So it’s been a while since I’ve written up a review but, trust me, that hasn’t been because of a lack of reading. I have been reading lots, but with that I have also been getting back into writing, and studying Japanese and, well, getting my life back on track, and I had to get myself completely out of the habit of thinking that blogging had to come first. It took me a while to stop feeling bad about the books I needed to review but what matters is that I’ll get there in the end!
However, I finished a book this morning (book 3 in the series, book 4 isn’t out yet) and I knew that I couldn’t in all good conscience not review the series so far asap. I won’t be reviewing each book separately because I read all three consecutively and I am more than likely to forget what happened or who did what in which book. So instead you get the Raven Cycle, books 1, 2, and 3 reviewed all at once.
To start with I have a bone to pick with the back cover blurb for the first book The Raven Boys. It’s one of the single most inaccurate book blurb I have ever been given to read, and I feel that it gives the complete wrong impression of what the book is about. I didn’t pick up this book for years because of the back cover blurb. It sounded like it was going to be a love story and it would all revolve around the fact the main character is cursed.
Let’s just say this isn’t even touching a fragment of what The Raven Cycle is about.
I was more than pleasantly surprised to find that the book is multi POVs, with most of them being boys (who’d have guessed THAT from the back cover blurb, eh?). The love story, although present same as the curse, does not play a major part in the plot at all. Now don’t get me wrong, I love a good love story, I love romance and if there is no romance in a book I will probably miss it. I love romance because I love relationships in between people and this is just one of the many ways relationships can develop. What I don’t particularly like are love stories that are doomed from the start because of one of the parties being cursed. But in this book, even when the love story comes into play, this somehow manages not to matter.
The story itself is absolutely freaking fantastic. Our main characters are Blue, the only non-psychic in a family of psychics, and a group of friends who will become her Raven boys as the story progresses: Gansey, Ronan, Adam, and Noah. The story focusses on the boy’s (and Blue’s) search for a mythical Welsh king believed to be asleep in his tomb somewhere on the Ley Line that crosses through the small town of Henrietta. I won’t go into any more details because the books are full of surprises and twists and turns. But the plot is intricately written and both awes and surprises in turn. There is a lot more magic within the pages of these books than you might at first assume.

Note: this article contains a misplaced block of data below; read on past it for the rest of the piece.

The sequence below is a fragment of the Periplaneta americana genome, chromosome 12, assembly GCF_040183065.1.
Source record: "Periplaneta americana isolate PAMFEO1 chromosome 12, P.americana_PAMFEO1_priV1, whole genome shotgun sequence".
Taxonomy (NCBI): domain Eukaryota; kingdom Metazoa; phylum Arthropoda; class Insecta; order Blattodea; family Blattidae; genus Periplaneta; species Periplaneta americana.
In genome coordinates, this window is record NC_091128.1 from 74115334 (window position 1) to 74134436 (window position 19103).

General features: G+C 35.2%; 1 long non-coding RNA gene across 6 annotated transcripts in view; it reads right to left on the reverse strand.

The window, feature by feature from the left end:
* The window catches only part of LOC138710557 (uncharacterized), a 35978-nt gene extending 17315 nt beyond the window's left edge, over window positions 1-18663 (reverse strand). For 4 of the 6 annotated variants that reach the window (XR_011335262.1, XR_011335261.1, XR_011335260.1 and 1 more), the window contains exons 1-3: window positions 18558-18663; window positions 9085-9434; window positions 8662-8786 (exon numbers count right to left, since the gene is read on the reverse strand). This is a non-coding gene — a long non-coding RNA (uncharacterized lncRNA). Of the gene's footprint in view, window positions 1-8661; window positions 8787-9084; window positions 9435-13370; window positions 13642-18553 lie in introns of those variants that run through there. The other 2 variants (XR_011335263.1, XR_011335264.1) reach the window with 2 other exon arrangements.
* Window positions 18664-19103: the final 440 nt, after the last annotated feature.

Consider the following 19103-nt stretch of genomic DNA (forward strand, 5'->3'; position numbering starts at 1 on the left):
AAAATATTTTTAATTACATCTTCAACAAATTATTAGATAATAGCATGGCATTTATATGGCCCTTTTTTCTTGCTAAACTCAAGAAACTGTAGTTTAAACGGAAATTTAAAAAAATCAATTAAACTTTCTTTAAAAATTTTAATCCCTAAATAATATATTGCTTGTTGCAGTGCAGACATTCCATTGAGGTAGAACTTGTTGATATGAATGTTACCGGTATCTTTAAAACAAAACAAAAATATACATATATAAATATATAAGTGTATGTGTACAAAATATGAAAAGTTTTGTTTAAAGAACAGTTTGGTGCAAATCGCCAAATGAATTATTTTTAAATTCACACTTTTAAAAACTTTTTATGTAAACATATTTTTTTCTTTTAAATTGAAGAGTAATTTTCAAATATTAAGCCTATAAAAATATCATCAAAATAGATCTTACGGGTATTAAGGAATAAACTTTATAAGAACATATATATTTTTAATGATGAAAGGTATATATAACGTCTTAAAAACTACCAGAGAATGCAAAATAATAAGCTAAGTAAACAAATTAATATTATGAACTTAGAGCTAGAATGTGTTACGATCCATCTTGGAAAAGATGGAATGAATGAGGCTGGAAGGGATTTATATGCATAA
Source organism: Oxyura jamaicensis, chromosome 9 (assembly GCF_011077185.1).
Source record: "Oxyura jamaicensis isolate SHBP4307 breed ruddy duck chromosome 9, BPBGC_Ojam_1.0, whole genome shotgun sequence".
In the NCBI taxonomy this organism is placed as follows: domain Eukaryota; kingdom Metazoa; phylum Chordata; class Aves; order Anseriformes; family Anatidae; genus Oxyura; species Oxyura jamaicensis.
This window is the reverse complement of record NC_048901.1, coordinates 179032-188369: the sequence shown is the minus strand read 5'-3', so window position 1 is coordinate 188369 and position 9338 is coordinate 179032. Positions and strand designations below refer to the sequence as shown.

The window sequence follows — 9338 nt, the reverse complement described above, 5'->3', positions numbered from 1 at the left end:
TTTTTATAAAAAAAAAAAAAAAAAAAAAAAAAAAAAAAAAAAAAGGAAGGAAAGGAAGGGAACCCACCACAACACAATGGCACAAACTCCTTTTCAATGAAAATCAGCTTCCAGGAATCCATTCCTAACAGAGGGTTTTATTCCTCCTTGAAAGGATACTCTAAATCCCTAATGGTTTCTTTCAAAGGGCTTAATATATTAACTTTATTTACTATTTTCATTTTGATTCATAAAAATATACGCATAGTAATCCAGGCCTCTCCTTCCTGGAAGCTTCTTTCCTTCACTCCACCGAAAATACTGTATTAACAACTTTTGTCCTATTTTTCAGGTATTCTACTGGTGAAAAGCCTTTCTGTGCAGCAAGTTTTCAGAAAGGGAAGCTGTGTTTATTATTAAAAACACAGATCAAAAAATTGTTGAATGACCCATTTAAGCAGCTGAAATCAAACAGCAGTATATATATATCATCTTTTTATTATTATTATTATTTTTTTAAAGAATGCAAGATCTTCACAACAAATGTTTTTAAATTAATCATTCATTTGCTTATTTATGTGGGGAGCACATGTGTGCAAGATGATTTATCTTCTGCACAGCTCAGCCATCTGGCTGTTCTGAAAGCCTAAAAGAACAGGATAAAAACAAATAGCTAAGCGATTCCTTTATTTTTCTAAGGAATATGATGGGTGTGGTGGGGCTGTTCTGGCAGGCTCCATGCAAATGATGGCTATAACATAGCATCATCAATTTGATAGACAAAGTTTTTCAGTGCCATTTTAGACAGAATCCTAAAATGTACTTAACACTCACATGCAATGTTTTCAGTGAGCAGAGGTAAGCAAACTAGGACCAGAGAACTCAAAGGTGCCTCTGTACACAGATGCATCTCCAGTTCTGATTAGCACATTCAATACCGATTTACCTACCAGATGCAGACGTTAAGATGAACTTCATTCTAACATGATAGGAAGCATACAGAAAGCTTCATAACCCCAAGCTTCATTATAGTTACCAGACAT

I love the way the characters are written: everyone is so deep and fleshed out that it’s a pleasure to read them, and it’s impossible to not become emotionally attached to the cast. With the main characters all around the age of 17, they are all changing, learning, and becoming more of themselves. They are all also aware of that, and of the fact that each other are changing, and they must learn to readjust they relationship to fit the new circumstances. But their friendship is what remains fast, no matter what is thrown their way.
Ronan was especially a character that stood out to me: he’s all sharp angles and unrestrained anger. He’s blunt and doesn’t care what others think or feel. But he also never lies. He would also do anything for his friends. I loved the fact that this angular boy who could so easily act like an asshole was also the dreamer (it’ll make sense when you read the books, I promise). I also loved the fact that Ronan is gay, and that the fact of it is treated so, normally. Even Ronan himself, for all his issues, doesn’t grapple with that fact. I just freaking loved Ronan as a character.
Hell, I loved them all. I could understand so well where Gansey was coming from at points, understood so well his struggle with understanding those that aren’t as privileged as him. I wanted to throttle Adam for his misplaced pride and yet I loved him all the same. And Noah…oh Noah. His story is both so tragic and beautiful and a lesson on what being alive really is.
Maggie Stiefvater’s prose is one of the most poetic I’ve read in a while. She weaves words like a poet and adds a layer of magic to the world through her words. There is something beautifully whimsical about the writing, almost, but not quite, like a grown up fairy tale. It’s effortless and elegant and it completely enchanted me.
These books literally enchanted me and it was all I could do to turn off the audiobook whenever it was time to stop (on that note, the reader for the audiobook is actually really, really good) and I definitely felt a bond being created in between me and the characters as we went through the story. There were many heart attacks and biting my nails sort of situations, and moments where I just couldn’t figure out how what they were doing could possibly NOT go wrong. But what was extra fantastic was that no one acted stupidly or out of character at any point in ways where some stories have things happen just to up the tension.
These books were so so good, I cannot recommend them enough. And trust me, it doesn’t matter if you normally read YA or not, if you like mysteries and magic and wonderful characters, you’ll like this series. Sod the YA tag, this book is for EVERYONE. Because it’s such an amazing story that no one should miss out on it just because they assume they’re too old for it. We’re never too old for a good, well written story full of wonderful characters. Never.
So if you haven’t already, go pick up/borrow The Raven Boys and let yourself begin the search for Glendower!